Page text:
Em Nordling is a PhD student in English at Emory University and Research Data Associate at Sounding Spirit Research Lab. Their scholarly interests include crowds, collective affect, and digital humanities. Their past work picked up these themes from numerous perspectives—from digital archives, to creative writing, to on-the-ground activist and social justice research support. Now, as a scholar, Em has turned to British literature of the long nineteenth century to interrogate the image of the protest crowd as it relates to both the function of collective agency and to the period’s burgeoning biopolitical forces. Their publications include almost a decade of public essays on science fiction and fantasy literature hosted on Tor.com.
If you could go on vacation anywhere during the nineteenth century, where would it be, and why? What tourist activities would you engage in there? I’d love to visit pre-Haussmann Paris. Despite many of my past studies being set prior to Haussmannization, it’s impossible to erase the now iconic architecture and imagery from my mind. Walking the narrow streets, seeing the city as its poor and disenfranchised built and embodied it, and perhaps even witnessing the marks of various revolutions on the cityscape, would re-map it in my mind in the best possible way. Crêpes and Seine-side lollygagging obviously still a must.
(The irony of touring pre-tourist-ized Paris is not lost on me.)
If, through time travel, you could bring one historical figure to your classroom, who would it be, and what do you imagine she, he, or they would teach your students? Toussaint Louverture. Teaching British abolitionist literature has always felt incomplete to me without: (a) viewing it from a transnational perspective; and (b) talking not just about legislation, but rebellion, and not just from the perspective of benevolent white activists, but the Black and brown people actually experiencing enslavement and oppression. Plus, as Trouillot argues, Louverture’s voice is one students might otherwise never hear due to (often purposeful and violent) gaps in Western letters and archives. We could all stand to learn from him, or any one of the people that fought alongside him.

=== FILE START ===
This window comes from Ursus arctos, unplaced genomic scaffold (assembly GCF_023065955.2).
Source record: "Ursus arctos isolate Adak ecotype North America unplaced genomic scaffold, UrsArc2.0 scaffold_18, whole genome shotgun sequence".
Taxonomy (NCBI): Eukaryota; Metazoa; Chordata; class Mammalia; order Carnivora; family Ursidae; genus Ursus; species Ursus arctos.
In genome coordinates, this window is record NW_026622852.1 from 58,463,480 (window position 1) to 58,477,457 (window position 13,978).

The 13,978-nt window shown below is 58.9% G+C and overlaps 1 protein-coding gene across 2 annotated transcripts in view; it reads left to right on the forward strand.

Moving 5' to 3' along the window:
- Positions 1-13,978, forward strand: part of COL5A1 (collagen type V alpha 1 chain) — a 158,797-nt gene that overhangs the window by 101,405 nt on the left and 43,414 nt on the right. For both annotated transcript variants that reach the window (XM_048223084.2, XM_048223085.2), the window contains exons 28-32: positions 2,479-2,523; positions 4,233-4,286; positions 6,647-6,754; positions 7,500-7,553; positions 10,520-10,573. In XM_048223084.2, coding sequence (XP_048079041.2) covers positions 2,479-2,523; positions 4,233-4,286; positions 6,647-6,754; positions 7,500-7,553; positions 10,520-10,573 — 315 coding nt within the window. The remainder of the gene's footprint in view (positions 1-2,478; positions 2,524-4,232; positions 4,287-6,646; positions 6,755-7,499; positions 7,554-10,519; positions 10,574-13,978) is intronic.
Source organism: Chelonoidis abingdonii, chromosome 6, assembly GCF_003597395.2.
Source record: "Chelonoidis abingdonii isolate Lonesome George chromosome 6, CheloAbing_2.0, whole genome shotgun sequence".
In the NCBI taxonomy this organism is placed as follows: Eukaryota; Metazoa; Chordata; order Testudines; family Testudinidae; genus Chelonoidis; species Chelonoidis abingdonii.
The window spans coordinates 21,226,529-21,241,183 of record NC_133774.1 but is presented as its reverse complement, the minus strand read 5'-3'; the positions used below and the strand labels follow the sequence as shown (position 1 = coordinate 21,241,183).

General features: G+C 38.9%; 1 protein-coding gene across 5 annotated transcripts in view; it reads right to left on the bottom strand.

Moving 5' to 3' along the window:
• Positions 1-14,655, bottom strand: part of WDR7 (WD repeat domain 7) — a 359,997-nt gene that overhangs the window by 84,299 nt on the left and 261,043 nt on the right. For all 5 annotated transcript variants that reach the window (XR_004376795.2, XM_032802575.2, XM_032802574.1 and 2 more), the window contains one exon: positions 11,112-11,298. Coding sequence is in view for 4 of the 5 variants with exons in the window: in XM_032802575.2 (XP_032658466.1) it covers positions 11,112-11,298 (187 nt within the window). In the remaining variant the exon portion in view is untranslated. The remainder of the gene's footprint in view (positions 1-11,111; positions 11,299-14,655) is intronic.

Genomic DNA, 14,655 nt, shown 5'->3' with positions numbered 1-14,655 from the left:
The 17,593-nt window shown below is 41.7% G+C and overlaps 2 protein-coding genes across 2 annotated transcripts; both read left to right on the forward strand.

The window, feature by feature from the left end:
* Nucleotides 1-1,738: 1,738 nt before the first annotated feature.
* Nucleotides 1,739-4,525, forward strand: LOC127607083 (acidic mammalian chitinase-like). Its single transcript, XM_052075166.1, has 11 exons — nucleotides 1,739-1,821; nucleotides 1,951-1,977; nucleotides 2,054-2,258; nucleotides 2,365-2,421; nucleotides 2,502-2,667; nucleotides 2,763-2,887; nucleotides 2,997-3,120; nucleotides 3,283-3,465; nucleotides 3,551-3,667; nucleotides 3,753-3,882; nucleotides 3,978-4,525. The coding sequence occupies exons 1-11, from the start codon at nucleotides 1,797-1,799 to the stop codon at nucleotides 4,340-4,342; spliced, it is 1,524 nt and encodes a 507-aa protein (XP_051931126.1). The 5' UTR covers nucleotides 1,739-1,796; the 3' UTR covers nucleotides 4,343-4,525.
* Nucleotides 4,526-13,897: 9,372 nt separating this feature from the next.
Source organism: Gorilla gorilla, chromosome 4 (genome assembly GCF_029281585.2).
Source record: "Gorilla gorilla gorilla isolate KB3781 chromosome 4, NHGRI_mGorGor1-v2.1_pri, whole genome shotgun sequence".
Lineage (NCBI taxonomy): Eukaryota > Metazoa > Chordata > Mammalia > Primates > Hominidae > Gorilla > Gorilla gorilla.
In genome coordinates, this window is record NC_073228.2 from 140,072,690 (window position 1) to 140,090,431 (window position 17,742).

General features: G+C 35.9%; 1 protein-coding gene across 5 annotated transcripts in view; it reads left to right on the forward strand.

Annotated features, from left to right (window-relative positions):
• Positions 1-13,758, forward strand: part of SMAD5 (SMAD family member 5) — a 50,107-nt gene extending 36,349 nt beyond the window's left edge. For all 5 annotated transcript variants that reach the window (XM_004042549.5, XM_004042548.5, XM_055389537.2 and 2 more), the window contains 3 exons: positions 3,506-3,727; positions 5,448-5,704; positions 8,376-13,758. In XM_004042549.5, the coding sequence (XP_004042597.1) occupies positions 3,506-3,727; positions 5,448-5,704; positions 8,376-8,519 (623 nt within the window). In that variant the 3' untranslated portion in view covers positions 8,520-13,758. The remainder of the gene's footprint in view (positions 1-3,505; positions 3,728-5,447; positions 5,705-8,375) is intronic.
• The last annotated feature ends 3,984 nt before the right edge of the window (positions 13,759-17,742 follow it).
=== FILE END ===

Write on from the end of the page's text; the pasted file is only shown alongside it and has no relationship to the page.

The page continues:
What is the most moving, heartbreaking, or joyful archival discovery you have made? Ephemera has always been one of my favorite parts about working in archives. A feather pressed into the page of a French Revolutionary pamphlet; tourist postcards tucked inside a Victorian ghost story; even things like unopened leaves that have never been trimmed or read by previous owners. There’s a certain weight of the past to those discoveries, but less of capital-H “History” than of everyday lives-lived.
Also this ridiculous (dare I say camp?) signature from Oscar Wilde:
If you could rummage through the attic of any nineteenth-century home, whose would it be? What would you hope to find? The Wollstonecraft & Godwin home seems like it would have some weird nooks and crannies. I’d hope only to be surprised by their attic’s contents, and something tells me I wouldn’t be disappointed.
If you were living in the nineteenth century, what sport would you like to engage in? I don’t know about participating, but attending one of the first bodybuilding shows at the end of the century sounds like a lark. I feel more qualified to squeeze a muscle to verify its authenticity than to play most organized sports.
Alternatively: hoop and stick.